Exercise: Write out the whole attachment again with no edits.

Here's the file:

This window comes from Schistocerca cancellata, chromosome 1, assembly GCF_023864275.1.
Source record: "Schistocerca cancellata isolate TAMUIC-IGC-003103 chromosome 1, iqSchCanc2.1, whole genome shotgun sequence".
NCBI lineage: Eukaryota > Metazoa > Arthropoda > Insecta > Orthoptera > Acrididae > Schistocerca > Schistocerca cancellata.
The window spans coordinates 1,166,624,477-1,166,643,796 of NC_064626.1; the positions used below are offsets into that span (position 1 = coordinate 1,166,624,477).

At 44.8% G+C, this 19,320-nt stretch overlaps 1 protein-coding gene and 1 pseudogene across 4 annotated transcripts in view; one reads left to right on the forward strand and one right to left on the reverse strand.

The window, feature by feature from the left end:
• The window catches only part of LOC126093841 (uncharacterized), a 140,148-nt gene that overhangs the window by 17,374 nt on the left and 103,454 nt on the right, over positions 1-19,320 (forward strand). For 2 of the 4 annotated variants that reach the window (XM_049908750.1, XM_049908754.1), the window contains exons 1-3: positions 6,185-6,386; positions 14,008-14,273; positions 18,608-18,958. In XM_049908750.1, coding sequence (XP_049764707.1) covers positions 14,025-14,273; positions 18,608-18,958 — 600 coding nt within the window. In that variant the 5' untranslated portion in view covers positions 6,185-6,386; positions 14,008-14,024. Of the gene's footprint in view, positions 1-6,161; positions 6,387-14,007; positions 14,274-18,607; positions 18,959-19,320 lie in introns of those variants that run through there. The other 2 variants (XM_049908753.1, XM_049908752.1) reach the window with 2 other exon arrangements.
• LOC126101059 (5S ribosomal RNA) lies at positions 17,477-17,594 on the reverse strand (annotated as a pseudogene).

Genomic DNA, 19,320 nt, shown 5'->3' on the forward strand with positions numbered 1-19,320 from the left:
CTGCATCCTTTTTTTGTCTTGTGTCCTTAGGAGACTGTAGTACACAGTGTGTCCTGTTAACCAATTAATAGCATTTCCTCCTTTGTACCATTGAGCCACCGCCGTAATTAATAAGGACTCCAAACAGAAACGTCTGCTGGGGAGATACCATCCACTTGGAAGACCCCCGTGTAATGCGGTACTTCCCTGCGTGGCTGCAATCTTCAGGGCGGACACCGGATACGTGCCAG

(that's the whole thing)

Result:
This window comes from Schistocerca cancellata, chromosome 1, assembly GCF_023864275.1.
Source record: "Schistocerca cancellata isolate TAMUIC-IGC-003103 chromosome 1, iqSchCanc2.1, whole genome shotgun sequence".
NCBI lineage: Eukaryota > Metazoa > Arthropoda > Insecta > Orthoptera > Acrididae > Schistocerca > Schistocerca cancellata.
The window spans coordinates 1,166,624,477-1,166,643,796 of NC_064626.1; the positions used below are offsets into that span (position 1 = coordinate 1,166,624,477).

At 44.8% G+C, this 19,320-nt stretch overlaps 1 protein-coding gene and 1 pseudogene across 4 annotated transcripts in view; one reads left to right on the forward strand and one right to left on the reverse strand.

The window, feature by feature from the left end:
• The window catches only part of LOC126093841 (uncharacterized), a 140,148-nt gene that overhangs the window by 17,374 nt on the left and 103,454 nt on the right, over positions 1-19,320 (forward strand). For 2 of the 4 annotated variants that reach the window (XM_049908750.1, XM_049908754.1), the window contains exons 1-3: positions 6,185-6,386; positions 14,008-14,273; positions 18,608-18,958. In XM_049908750.1, coding sequence (XP_049764707.1) covers positions 14,025-14,273; positions 18,608-18,958 — 600 coding nt within the window. In that variant the 5' untranslated portion in view covers positions 6,185-6,386; positions 14,008-14,024. Of the gene's footprint in view, positions 1-6,161; positions 6,387-14,007; positions 14,274-18,607; positions 18,959-19,320 lie in introns of those variants that run through there. The other 2 variants (XM_049908753.1, XM_049908752.1) reach the window with 2 other exon arrangements.
• LOC126101059 (5S ribosomal RNA) lies at positions 17,477-17,594 on the reverse strand (annotated as a pseudogene).

Genomic DNA, 19,320 nt, shown 5'->3' on the forward strand with positions numbered 1-19,320 from the left:
CTGCATCCTTTTTTTGTCTTGTGTCCTTAGGAGACTGTAGTACACAGTGTGTCCTGTTAACCAATTAATAGCATTTCCTCCTTTGTACCATTGAGCCACCGCCGTAATTAATAAGGACTCCAAACAGAAACGTCTGCTGGGGAGATACCATCCACTTGGAAGACCCCCGTGTAATGCGGTACTTCCCTGCGTGGCTGCAATCTTCAGGGCGGACACCGGATACGTGCCAG